The slight decline of Ferruginous Ducks in Armenia might be result of occasional or intentional poaching. The licensing conditions for the hunters are not requiring bird identification skills, which means that a hunter could possibly shoot the Ferruginous Duck, without knowing the species, and being unaware that it is included in National and International Red Lists. Another threat can come from the degradation and destruction of well-vegetated shallow pools and other wetland habitats, taking place at Lake Sevan due to non-stable water level, and in Ararat Plain due to expansion and intensification of carp farming that requires large open water areas.


The Ferruginous Duck inhabits shallow pools and marshes with abundant emergent, floating and shoreline vegetation, such as reeds and willows, and is not avoiding saline, brackish or alkaline lakes, and well-managed fishponds. Outside breeding season, may occur in lakes, inland seas, reservoirs, lagoons and coastal marshes.


Feeds in shallow water by diving, head dipping, upending or dabbling on surface. It is typically found alone or in small parties of up to five birds, even in non-breeding season.



8–10. Eggs are pale buff or pale brown. Incubation takes 25–28 days by female alone. Chicks are tended for by female alone in 55–60 days.


The young are becoming independent just after fledging.


The Ferruginous Duck feeds on seeds, roots and green parts of aquatic plants, as well as on aquatic invertebrates (worms, molluscs, crustaceans, insects and larvae), amphibians and small fish. Prefers seeds and other parts of Potamogeton, Ceratophyllum, Scirpus and Carex, and macro-algae such as Chara. Sometimes, animal matter predominates, including invertebrates such as chironomids, snails and beetles, and also small fish and frogs.


Seasonally monogamous, with pairs forming from late January, most birds arriving on breeding grounds in pairs, and dissolving during incubation period. In single pairs or loose groups, occasionally within gull colonies. The species makes nest of reed stems, grass and leaves, lined with down, on ground in dense vegetation or in reedbeds over or near water.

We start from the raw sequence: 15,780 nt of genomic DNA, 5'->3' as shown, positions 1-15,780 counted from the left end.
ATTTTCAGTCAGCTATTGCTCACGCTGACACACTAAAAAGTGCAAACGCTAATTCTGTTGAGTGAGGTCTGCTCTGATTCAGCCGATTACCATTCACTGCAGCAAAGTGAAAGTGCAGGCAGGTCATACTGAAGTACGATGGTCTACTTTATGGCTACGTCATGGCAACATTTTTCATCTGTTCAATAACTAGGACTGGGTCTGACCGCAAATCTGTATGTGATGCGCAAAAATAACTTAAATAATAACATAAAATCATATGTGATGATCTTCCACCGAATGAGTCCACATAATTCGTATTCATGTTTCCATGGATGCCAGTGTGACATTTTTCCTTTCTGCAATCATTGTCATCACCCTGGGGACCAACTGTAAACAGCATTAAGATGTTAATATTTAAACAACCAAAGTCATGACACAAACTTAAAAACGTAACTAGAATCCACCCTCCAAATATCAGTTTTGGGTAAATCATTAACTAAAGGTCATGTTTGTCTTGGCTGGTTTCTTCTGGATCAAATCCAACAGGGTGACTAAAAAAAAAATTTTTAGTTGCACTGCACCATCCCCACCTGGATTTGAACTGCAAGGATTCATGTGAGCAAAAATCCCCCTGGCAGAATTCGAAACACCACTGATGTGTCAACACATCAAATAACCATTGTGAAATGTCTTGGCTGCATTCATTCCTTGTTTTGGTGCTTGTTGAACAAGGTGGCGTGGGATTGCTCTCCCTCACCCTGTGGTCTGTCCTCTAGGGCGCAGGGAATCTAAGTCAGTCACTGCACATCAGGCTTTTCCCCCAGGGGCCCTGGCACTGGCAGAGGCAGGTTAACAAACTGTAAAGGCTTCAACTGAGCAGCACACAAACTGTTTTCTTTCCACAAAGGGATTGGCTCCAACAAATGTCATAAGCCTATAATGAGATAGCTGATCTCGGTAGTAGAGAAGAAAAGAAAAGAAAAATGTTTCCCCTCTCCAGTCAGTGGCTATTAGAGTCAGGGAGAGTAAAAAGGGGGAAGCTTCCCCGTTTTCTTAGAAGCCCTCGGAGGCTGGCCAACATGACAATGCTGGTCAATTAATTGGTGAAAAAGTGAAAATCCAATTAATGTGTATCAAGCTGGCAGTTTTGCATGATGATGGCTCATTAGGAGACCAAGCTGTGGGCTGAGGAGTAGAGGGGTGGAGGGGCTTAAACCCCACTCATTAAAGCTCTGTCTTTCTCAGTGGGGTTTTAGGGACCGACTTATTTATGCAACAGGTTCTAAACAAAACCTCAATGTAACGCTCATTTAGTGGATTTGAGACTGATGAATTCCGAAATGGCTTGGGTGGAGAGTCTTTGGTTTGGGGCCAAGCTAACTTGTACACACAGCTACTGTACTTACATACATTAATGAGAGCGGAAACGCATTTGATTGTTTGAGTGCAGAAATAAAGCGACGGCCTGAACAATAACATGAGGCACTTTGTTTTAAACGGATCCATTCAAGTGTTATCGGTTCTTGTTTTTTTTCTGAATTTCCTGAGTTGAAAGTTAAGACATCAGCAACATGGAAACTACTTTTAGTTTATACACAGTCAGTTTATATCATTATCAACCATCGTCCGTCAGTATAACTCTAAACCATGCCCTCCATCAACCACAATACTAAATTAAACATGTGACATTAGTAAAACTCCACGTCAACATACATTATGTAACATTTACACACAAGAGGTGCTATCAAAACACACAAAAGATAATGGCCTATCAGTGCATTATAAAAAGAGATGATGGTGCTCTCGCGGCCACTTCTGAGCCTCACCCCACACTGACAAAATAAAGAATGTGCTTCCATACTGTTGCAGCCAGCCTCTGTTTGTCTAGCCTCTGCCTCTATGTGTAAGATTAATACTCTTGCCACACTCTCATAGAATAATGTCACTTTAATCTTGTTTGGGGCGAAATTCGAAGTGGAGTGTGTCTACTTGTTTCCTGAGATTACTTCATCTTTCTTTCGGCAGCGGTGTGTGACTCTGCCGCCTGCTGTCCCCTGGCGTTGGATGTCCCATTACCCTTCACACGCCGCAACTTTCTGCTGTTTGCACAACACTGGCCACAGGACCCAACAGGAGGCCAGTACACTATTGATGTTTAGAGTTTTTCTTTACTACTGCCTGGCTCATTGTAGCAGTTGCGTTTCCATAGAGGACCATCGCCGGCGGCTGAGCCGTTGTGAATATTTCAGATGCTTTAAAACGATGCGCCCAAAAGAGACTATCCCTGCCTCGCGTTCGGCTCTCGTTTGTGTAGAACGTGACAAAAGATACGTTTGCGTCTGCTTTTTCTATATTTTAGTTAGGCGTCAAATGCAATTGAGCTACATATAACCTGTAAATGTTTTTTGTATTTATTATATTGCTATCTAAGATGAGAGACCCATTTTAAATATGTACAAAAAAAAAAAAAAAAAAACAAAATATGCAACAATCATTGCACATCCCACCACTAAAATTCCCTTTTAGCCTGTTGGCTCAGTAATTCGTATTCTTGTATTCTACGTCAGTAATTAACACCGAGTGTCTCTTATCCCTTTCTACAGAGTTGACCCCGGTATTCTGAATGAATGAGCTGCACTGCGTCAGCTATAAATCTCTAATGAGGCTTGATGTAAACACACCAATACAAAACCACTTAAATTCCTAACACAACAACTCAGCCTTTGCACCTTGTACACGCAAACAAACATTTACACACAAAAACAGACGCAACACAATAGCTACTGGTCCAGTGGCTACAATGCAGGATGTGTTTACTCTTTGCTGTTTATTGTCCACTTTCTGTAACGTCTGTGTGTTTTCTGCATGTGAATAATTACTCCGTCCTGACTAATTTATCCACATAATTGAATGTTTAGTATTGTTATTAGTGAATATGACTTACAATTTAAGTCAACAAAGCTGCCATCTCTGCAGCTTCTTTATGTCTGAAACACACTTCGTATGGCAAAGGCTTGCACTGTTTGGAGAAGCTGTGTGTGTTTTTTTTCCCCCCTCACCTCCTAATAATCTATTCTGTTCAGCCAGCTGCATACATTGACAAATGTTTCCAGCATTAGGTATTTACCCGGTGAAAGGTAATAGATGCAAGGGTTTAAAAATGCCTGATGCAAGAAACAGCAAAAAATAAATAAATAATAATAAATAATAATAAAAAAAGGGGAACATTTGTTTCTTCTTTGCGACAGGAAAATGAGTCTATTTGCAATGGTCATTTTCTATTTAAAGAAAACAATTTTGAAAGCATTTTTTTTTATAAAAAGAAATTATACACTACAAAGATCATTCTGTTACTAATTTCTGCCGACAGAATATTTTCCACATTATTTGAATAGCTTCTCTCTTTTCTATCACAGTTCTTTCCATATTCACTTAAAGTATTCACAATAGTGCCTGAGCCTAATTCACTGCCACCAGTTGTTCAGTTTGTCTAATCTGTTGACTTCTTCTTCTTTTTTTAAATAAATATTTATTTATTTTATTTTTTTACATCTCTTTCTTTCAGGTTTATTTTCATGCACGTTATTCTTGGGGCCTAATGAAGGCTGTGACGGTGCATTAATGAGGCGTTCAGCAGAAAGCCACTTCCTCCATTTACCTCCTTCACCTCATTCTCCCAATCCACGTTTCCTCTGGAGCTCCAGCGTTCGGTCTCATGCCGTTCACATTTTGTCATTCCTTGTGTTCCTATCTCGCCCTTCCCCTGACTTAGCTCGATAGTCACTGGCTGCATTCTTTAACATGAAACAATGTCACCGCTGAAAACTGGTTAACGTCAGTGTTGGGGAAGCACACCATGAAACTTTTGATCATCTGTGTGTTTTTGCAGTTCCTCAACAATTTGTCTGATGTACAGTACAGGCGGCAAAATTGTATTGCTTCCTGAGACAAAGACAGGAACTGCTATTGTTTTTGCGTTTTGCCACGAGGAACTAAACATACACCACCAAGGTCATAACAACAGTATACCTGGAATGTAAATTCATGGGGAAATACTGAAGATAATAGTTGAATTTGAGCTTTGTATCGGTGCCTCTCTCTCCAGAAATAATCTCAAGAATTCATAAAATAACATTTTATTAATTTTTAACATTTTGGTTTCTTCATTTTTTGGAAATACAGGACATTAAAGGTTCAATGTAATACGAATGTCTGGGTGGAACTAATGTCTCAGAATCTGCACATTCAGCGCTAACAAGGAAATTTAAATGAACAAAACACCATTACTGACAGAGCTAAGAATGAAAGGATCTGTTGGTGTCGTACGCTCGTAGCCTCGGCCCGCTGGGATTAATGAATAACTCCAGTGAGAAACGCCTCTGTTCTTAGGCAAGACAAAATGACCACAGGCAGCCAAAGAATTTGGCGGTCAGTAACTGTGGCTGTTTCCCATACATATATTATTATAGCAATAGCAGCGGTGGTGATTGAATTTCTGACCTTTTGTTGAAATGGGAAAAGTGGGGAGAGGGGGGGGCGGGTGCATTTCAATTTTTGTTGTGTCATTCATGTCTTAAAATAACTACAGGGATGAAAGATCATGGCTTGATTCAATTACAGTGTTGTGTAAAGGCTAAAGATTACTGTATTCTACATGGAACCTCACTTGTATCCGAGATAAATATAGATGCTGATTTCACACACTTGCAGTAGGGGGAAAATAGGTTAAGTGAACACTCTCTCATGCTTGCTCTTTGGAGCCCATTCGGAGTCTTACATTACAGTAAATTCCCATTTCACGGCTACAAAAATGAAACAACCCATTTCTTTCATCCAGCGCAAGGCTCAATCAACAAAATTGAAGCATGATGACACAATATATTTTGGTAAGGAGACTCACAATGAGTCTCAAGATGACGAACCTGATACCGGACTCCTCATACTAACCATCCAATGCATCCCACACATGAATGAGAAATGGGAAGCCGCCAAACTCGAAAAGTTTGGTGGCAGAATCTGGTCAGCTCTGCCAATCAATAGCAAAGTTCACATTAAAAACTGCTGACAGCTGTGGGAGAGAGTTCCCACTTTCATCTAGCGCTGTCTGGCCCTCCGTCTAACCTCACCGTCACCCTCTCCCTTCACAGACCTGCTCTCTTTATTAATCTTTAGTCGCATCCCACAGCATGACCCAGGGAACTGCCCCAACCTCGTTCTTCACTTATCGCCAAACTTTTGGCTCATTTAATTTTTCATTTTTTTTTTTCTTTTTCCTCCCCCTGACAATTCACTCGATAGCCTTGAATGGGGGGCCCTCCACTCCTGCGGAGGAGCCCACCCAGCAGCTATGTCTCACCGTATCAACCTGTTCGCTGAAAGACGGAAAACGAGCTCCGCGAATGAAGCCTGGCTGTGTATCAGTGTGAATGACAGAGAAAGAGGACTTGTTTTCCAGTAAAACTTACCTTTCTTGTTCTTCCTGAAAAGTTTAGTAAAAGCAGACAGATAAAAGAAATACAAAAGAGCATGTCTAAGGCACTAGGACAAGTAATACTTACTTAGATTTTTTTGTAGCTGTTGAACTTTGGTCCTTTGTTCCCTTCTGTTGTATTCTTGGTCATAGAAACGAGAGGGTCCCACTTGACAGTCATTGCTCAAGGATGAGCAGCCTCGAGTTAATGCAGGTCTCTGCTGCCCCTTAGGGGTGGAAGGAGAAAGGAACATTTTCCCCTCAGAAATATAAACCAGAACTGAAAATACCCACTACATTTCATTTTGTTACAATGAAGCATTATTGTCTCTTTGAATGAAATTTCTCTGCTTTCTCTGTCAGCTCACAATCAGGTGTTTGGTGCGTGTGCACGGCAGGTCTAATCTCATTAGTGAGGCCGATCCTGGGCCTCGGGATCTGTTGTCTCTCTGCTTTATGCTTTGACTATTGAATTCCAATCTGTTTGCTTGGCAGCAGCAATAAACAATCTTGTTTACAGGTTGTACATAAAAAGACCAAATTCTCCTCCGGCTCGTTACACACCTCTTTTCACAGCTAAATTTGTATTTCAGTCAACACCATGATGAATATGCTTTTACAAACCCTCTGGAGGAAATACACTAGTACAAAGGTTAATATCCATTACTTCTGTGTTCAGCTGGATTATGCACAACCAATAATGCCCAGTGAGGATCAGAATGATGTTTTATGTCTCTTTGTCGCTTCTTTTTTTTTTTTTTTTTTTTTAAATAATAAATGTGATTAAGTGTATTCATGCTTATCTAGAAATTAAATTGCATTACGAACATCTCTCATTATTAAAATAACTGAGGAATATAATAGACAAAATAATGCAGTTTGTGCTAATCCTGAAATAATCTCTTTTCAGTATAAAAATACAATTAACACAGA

The species is migratory, typically departing breeding grounds in September and October, and returning in mid March to mid April.


Fragmented populations of the species breed from Central and Southern Europe and Northern Africa east to Mongolia, Pakistan and China.


The species is included in IUCN Red List as Near Threatened and in the Red Book of Animals of Armenia (2010) as Vulnerable VU D1. Also the species is listed on Annex I of the European Union Directive on the Conservation of Wild Birds, on Appendix III of the Bern Convention and on Appendices I and II of the Bonn Convention. At current some breeding populations of the species are somewhat covered by the Lake Sevan National Park, however the majority of population inhabiting Ararat Plain, is not protected in the National Protected Area System. Despite on that, on 2016, some wetlands of Ararat Plain have been suggested to be included into Emerald Network, protected under Bern Convention. The proposed conservation measures include further study of the breeding population, designation of new Emerald Sites, development of the management plan for the newly discovered Emerald Sites including protection of the wetlands and shallow marshes, and improvement of hunters education, including designing of identification course as a part of licensing conditions.